A question that I have heard being endlessly debated in startup circles is - Are entrepreneurs born or made? And what is Entrepreneurial leadership? Entrepreneurship and leadership are sometimes considered as synonym, but, these two terms actually have quite different meanings.
Entrepreneurship is defined as having a defined set of skills that an entrepreneur possesses and practices when starting his or her enterprise. Leadership on the other hand is the process of influencing people and providing an environment for them to achieve their organizational objectives.
Entrepreneurial leadership is therefore a complex mix of attitudes, skills, capabilities, styles, traits, motives, and mental mindsets and effectively using the skills associated with successful individual entrepreneurs resting on innovation, risk optimization, taking advantage of opportunities, and applying those within the environment of a larger organisation. Any entrepreneurial leader must have the ability to learn fast and within environments of ambiguity and change.
The entrepreneurial leader will work within a formalised organisational structure, but use approaches normally expected of an entrepreneur to identify opportunities. Once an opportunity has been identified, they work towards creating a value proposition which will enable a rapid testing of their key assumptions.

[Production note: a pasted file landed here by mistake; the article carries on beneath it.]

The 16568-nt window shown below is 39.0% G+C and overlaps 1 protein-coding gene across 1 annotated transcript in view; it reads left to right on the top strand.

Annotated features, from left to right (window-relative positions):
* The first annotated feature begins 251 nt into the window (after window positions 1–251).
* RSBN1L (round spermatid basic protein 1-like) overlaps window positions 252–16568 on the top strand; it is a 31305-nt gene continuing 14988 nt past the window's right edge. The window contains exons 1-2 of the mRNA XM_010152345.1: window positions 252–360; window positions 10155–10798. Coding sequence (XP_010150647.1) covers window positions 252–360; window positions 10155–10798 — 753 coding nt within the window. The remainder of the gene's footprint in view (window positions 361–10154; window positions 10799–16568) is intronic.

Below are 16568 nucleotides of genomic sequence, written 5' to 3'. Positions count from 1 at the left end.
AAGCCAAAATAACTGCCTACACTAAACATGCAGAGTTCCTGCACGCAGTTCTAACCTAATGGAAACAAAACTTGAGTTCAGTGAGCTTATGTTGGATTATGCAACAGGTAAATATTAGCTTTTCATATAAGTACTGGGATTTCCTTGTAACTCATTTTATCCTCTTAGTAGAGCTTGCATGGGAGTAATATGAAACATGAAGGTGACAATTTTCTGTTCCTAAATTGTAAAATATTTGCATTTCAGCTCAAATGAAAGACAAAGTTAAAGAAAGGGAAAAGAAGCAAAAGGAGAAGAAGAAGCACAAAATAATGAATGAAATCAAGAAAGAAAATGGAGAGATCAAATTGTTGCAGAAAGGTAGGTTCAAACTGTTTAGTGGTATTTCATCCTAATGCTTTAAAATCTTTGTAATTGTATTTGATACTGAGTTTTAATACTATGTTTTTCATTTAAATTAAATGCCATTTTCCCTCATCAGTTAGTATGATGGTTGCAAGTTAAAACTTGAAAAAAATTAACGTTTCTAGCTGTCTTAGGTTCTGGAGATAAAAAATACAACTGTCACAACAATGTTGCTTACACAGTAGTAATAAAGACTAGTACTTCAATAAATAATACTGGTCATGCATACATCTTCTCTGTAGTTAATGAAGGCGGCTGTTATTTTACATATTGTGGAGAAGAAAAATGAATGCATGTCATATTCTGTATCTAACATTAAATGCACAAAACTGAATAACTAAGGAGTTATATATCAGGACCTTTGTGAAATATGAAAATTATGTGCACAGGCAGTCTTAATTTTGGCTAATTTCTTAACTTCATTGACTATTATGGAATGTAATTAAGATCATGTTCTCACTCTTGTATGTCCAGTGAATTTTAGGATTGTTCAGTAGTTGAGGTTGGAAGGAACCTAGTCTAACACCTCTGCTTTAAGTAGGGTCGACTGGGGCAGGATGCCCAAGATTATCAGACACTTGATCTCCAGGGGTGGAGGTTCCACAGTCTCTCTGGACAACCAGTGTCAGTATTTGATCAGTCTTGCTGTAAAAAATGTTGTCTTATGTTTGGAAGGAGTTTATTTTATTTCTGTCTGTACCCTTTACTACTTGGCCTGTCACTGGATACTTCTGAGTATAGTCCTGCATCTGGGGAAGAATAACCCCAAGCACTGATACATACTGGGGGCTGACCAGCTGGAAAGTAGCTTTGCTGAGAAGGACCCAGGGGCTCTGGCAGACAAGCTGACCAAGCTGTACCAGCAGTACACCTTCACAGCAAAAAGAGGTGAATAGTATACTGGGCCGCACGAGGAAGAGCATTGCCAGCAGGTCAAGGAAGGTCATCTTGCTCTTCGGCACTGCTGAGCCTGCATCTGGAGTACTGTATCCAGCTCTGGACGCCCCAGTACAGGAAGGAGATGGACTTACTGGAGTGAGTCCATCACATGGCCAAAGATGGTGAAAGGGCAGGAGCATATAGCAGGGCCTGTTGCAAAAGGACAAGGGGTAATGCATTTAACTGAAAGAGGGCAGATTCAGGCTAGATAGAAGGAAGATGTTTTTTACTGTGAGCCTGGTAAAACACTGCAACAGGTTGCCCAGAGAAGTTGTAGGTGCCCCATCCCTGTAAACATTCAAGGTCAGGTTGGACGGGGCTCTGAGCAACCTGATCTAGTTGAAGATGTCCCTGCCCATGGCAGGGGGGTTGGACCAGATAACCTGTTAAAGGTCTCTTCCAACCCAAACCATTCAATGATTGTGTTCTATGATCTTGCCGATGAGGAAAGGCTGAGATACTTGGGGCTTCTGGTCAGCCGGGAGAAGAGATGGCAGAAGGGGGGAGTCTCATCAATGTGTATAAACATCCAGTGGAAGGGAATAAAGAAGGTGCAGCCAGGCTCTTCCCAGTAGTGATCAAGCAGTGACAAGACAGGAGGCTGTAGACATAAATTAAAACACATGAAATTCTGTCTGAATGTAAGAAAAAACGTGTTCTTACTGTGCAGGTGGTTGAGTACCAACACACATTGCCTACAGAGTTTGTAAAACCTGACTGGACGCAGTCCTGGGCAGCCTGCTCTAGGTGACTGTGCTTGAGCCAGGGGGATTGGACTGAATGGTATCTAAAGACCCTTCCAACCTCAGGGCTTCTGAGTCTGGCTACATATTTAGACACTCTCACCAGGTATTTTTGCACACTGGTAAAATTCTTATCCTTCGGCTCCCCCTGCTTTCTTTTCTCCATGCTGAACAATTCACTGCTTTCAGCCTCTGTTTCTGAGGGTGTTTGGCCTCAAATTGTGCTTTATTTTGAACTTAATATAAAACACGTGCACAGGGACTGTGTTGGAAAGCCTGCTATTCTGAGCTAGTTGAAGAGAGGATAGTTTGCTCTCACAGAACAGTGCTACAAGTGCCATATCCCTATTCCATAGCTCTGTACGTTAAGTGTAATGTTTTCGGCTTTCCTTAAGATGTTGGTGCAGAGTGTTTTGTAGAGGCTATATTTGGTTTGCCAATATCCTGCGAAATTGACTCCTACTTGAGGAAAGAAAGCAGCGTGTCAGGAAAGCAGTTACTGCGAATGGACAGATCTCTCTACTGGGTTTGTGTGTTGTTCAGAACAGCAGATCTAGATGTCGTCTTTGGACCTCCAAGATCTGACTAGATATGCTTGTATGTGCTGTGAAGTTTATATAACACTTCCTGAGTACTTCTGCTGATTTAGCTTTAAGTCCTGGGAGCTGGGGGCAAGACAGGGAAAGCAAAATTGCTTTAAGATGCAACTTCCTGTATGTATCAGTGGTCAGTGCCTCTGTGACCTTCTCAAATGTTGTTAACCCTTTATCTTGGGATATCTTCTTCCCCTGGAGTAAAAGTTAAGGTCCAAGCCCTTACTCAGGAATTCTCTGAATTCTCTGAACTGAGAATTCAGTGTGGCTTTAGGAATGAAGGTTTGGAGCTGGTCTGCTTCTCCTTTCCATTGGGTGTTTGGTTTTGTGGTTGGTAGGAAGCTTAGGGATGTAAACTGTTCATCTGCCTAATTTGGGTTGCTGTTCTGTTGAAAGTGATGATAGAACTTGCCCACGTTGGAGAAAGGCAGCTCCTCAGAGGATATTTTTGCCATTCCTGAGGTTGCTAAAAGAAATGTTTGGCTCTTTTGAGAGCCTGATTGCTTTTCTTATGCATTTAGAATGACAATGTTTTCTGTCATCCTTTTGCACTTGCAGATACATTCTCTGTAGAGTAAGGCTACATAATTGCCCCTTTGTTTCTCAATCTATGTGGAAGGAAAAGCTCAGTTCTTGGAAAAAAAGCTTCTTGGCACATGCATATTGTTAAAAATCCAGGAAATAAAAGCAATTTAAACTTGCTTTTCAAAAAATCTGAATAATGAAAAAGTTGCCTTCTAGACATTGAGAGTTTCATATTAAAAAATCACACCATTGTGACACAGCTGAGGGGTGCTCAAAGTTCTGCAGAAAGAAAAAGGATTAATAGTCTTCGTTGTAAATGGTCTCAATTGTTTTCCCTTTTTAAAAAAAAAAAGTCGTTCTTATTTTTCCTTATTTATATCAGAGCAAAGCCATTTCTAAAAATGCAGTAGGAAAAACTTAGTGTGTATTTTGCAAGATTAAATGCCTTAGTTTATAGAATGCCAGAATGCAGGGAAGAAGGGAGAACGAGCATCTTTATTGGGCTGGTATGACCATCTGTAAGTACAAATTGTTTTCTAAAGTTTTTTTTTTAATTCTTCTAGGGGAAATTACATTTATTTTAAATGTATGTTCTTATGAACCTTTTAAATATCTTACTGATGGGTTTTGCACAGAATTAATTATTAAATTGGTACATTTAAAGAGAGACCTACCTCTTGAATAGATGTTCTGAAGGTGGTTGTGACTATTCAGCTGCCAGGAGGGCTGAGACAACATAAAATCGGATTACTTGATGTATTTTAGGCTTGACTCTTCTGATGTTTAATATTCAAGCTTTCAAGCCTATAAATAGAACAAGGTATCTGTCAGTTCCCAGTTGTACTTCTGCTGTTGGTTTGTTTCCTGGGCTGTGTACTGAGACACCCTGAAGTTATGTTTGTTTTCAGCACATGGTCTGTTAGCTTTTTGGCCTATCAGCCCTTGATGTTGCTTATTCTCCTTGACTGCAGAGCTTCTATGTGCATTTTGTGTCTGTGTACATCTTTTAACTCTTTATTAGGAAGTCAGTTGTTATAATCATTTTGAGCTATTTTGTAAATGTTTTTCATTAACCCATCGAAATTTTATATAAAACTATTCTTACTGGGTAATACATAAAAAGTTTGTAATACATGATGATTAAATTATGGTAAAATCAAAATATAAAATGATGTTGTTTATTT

Leadership has a key role in entrepreneurial behaviour. People who possess leadership qualities like influencing ability, are found more prone to become entrepreneurs and perform entrepreneurial functions more effectively.
Some of the leadership competencies that influence entrepreneurial behaviour are inner drive, integrity, self-confidence, intelligence, knowledge and emotional intelligence.
Leadership Characteristics for an Entrepreneur
Below are a few leadership characteristics that you should take time to develop over the course of your Entrepreneurial career:
1. Strategic Vision
Passion and a great business idea aren’t enough to succeed in business. You need to develop a robust strategy for your company. Your plan should include where you want your business to be in five years and how you are going to take it there. Many entrepreneurs find that early on in their idea’s lifecycle, creativity is the biggest lever they need to be a successful leader.
Share successes and failures with your people. Information clearly transmitted gives them context and a sense of belonging to the company.
You may find yourself getting increasingly inefficient as you start to handle more responsibilities as your business grows. The key to combating this is delegation and so hiring the right team who you trust and who believe in and respect your vision is of upmost importance at this stage. Good entrepreneurs are always recruiting—talent, advisors, investors and customers.
Silos might develop within your business as your organization grows which could lead to inefficiencies, miscommunication and eventual loss of trust. If this happens, you should immediately focus on coordinating between various personalities, expertise and management levels.
Focus on collaborating both with your internal team and external agencies, build strategic alliances and seek external advice on business strategy from suppliers, customers, and other business sounding-boards. Focus your energies on effectively networking, building strong relationships which might help to discover opportunities, source resources and get that all-important foot-in-the-door with potential customers, clients and future opportunities.